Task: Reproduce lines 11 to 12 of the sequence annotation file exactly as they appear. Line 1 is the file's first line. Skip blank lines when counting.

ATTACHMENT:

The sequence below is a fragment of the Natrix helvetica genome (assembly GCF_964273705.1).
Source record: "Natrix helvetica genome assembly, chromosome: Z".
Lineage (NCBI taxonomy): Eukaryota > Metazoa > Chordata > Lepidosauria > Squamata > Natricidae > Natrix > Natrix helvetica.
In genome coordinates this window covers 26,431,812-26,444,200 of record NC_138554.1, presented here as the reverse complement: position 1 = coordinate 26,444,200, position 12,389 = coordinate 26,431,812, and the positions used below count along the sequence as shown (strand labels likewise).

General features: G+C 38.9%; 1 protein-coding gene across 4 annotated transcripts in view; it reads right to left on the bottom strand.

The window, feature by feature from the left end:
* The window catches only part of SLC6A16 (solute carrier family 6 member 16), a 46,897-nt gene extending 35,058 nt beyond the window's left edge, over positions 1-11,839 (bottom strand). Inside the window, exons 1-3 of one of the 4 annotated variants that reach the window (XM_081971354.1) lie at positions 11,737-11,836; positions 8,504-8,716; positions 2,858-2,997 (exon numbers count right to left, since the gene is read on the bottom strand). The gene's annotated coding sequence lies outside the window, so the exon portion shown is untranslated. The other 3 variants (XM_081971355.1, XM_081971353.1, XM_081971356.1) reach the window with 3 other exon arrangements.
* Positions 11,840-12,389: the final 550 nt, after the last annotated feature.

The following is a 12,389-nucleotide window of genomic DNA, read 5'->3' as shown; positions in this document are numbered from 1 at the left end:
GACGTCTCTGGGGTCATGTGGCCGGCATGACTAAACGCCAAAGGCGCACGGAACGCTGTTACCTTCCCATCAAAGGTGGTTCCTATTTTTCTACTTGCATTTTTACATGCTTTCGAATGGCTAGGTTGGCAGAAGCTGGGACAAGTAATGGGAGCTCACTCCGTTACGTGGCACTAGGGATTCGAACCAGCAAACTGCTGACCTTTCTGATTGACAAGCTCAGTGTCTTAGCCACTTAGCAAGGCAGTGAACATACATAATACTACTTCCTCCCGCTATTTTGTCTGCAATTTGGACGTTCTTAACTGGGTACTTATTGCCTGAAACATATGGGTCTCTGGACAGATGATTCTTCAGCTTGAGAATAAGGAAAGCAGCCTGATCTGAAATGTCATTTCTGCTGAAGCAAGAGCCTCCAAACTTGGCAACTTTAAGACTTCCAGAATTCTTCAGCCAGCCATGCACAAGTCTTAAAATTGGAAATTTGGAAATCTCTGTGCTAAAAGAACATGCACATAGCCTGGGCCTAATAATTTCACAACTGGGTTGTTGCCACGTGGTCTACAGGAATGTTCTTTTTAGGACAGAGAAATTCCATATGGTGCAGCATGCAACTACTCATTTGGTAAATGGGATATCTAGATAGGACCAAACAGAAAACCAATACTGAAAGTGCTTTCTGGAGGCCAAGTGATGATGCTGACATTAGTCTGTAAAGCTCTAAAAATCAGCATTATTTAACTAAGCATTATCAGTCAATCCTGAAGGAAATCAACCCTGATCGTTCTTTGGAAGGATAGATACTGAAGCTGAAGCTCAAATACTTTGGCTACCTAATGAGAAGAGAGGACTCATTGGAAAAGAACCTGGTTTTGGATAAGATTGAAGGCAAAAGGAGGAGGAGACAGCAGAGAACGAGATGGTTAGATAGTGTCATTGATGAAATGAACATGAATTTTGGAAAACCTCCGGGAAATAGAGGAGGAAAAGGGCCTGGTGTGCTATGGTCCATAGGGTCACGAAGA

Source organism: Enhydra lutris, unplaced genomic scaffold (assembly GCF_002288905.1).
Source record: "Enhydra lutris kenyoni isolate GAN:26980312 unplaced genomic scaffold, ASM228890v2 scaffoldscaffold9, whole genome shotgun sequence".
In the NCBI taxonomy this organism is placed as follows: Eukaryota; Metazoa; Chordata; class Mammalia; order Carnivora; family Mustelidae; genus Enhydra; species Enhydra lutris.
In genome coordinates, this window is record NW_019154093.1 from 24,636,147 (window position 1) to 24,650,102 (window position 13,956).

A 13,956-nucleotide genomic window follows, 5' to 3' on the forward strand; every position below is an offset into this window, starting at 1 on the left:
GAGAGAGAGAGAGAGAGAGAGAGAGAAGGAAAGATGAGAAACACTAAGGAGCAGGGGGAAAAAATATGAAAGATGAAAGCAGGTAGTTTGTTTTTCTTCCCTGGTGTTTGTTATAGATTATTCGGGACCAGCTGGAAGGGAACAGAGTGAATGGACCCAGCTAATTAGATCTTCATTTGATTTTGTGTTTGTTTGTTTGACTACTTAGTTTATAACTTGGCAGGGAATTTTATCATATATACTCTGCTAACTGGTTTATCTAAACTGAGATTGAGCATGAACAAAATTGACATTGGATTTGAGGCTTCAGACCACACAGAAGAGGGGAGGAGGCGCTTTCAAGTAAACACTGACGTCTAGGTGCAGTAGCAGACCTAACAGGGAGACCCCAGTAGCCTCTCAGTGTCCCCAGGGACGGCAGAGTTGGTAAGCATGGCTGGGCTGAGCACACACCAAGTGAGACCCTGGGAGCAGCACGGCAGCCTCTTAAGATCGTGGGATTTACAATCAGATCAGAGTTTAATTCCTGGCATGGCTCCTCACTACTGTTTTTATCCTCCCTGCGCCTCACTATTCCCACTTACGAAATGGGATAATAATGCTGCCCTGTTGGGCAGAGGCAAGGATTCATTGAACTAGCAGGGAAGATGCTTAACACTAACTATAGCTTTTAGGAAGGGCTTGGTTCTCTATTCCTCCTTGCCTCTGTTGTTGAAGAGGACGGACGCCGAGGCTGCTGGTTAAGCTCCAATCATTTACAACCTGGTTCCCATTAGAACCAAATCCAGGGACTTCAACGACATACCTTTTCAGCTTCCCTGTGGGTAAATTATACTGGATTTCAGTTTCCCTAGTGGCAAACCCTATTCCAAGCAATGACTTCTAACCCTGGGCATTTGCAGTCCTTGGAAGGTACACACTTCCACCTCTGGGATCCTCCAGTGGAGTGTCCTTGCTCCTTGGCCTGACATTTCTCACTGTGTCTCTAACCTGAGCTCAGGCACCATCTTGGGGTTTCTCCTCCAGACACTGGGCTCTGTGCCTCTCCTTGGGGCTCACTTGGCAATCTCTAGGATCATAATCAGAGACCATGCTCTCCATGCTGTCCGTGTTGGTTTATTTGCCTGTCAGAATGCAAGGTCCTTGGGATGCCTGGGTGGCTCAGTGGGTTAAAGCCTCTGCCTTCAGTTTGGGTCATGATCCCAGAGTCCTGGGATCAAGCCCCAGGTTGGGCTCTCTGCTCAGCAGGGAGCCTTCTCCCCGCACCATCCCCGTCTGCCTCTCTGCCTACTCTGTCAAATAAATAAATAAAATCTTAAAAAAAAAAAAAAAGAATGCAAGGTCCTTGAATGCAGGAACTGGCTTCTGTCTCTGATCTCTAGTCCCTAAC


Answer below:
Source organism: Enhydra lutris, unplaced genomic scaffold (assembly GCF_002288905.1).
Source record: "Enhydra lutris kenyoni isolate GAN:26980312 unplaced genomic scaffold, ASM228890v2 scaffoldscaffold9, whole genome shotgun sequence".